What happens when you reach the high point of your life in your teens? How do you face the many years ahead that will never be that good again? At least you assume nothing will ever reach that pinnacle of joy. The Bronze is the story of a young woman who has never gotten over her success.
Hope Ann Greggory (Melissa Rauch) was a world class gymnast who became America’s Sweetheart after she battled on after a terrible injury to do one last routine that raised the US team to a bronze metal. Now, a dozen years later, she still lives in her father’s (Gary Cole) basement, wears her Team USA gym suit every day, watches the video of her triumph, and relishes being the most famous person in her small town of Amherst, Ohio. She is foul-mouthed, rude, demanding, thieving, and self-destructive, but everyone seems to love her, or at least tolerate her, because she put their town on the map.
Now Maggie (Haley Lu Richardson), a young gymnast prodigy, is in town to train with Hope’s former coach. When the coach dies, Hope gets a letter from the coach offering her a $500,000 inheritance if she coaches the newcomer through the next games. But for Hope, this could mean the end of her status as the town’s celebrity. Will she undermine Maggie, or teach her what she needs to know to move to the next level? Toss in a minor romance story with the local boy carrying a torch for Hope after all these years and a rival coach (a good looking male gymnast who won individual gold rather than a team bronze) and you have the elements of a story that offer the possibility of change and growth.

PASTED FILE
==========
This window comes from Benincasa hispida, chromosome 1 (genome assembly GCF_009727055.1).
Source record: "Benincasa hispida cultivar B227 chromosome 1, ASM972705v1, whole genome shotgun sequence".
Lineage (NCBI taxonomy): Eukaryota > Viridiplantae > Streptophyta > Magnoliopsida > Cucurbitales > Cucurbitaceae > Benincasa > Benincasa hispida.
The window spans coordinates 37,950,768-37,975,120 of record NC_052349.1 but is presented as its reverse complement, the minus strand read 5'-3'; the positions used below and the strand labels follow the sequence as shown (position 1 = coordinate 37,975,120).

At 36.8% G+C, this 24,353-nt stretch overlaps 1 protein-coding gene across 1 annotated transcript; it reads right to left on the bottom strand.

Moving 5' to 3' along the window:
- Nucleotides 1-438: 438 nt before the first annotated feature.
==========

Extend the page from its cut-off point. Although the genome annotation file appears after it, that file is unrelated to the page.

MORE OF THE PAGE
I should note that I don’t much like Hope; I’m not supposed to. The film goes overboard in the effort to make her as unlikable as possible. I think they overdid it a bit, because by the time any change may happen in Hope, we have moved beyond caring. And while there is transformation that does happen, it never seems quite plausible that this despicable young woman could change so much so quickly.
But really, that likableness is not the real issue. Hope is someone who has stopped living because of the success she had all those years ago. Rather that enjoying her fifteen minutes of fame and going on to the next phase—possibly using the lessons of discipline and hard work to conquer something new—she has created her cocoon to keep the fading glory at bay. There is a line from the play Man of LaMancha: “Soft and fair, my friends; in last year’s nests there are no birds this year.” The past, especially a very happy past, may seduce us into wanting to stay there. And nostalgia can be a very pleasant thing if kept in check. But for Hope the past is a trap that has held her for too long. The way forward is to find others whom she can share, not her past, but her future with. It is the tomorrows that give life meaning.
Photos courtesy of Sony Pictures Classics